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The Major Way The Rings Of Power's Sauron Deviates From The Source Material

Contains spoilers for "The Lord of the Rings: The Rings of Power" Season 1, Episode 8 – "Alloyed"

While wheels have quickened their turning and rings have begun to be forged, the road for "The Lord of the Rings: The Rings of Power" lining up with Tolkien's original works hasn't been without its deviations, and it got a massive one for its finale. Mordor has a new boss who used to go by the name Halbrand (Charlie Vickers). Yes, the charming former rogue of the Southlands has turned out to be a bad guy all along, proving recent fans to be right on the money with their theories on Twitter.

What's wild about this recent revelation is that it doesn't line up with Tolkien's origin story of how the true Lord of the Rings came to be. More importantly, he displayed himself totally differently from the version we have in Amazon's hit show. The wolf in sheep's clothing we've been wandering around Middle-earth with for the past few weeks is a far cry from Tolkien's interpretation, but one that could gradually line up with the Sauron we all know and fear, eventually. So why the change? Well, it seems this could all be with the king of the Southlands and the potential queen he's got his eye on.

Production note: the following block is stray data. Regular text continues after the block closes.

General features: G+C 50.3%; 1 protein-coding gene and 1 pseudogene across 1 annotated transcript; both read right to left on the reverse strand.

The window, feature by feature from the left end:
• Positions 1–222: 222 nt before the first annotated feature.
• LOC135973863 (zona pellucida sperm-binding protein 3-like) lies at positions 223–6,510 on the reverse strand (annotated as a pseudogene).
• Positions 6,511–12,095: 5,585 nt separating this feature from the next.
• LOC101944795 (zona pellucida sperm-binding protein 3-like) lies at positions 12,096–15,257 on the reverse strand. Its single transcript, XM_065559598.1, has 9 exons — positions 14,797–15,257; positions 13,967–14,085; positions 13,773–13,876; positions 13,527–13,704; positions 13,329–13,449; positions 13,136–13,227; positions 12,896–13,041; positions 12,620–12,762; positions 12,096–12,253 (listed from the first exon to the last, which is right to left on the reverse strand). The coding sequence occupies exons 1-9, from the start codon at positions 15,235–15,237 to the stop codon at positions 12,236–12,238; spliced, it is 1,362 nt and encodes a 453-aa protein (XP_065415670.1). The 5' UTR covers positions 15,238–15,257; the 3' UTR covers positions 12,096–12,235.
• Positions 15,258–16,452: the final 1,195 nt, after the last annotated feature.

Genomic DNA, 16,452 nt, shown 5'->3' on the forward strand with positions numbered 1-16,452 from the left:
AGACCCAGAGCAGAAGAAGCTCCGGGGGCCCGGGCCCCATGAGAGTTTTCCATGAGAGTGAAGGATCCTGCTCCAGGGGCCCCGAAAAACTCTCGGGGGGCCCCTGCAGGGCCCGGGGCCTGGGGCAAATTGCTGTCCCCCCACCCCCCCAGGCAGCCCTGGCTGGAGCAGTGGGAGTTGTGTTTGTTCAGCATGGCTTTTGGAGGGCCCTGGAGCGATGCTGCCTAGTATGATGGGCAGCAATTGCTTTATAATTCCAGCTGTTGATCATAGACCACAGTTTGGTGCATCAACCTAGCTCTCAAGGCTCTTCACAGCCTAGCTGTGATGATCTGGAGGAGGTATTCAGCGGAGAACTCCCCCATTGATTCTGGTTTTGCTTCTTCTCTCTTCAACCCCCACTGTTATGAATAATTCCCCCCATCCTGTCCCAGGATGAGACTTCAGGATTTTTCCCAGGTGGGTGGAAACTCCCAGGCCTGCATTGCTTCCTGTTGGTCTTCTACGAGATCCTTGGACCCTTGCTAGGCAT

Sauron's form was even more deceptive in Tolkien's original works

It feels safe to say that Charlie Vicker's Halbrand has felt more like a Han Solo-type than anything. Getting into bar fights and charming his way up the ranks, this loveable rogue being a simple mortal man was vital in deceiving the characters (and us) about his true intentions. If anything, the trickery applied in the books would almost feel far more noticeable given that Sauron was initially a Maiar, one of many primordial spirits that were sent to help mold Middle-earth. Almost angelic in nature, he corrupted men initially and then, to sway the elves, introduced himself as Annatar, the Lord of Gifts and a messenger of the Valar (via Fandom). His presence was far more ethereal than the rugged mortal man we see here. So why the big shift?  

Tweaking the story so drastically would keep casual fans and die-hard Tolkien lovers off the trail when the big reveal was finally made. However, this unsuspecting king of the Southlands forming a connection with Galadriel (Morfydd Clark) would also make for an extra special gut punch of a fake friendship from the off. It'll be interesting to see just how much more manipulation the Dark Lord, formally known as Halbrand, can achieve in the next season. Here's hoping that all changes when The Stranger (Daniel Weyman) calls, and we finally see if we've been following Gandalf after all this time as well.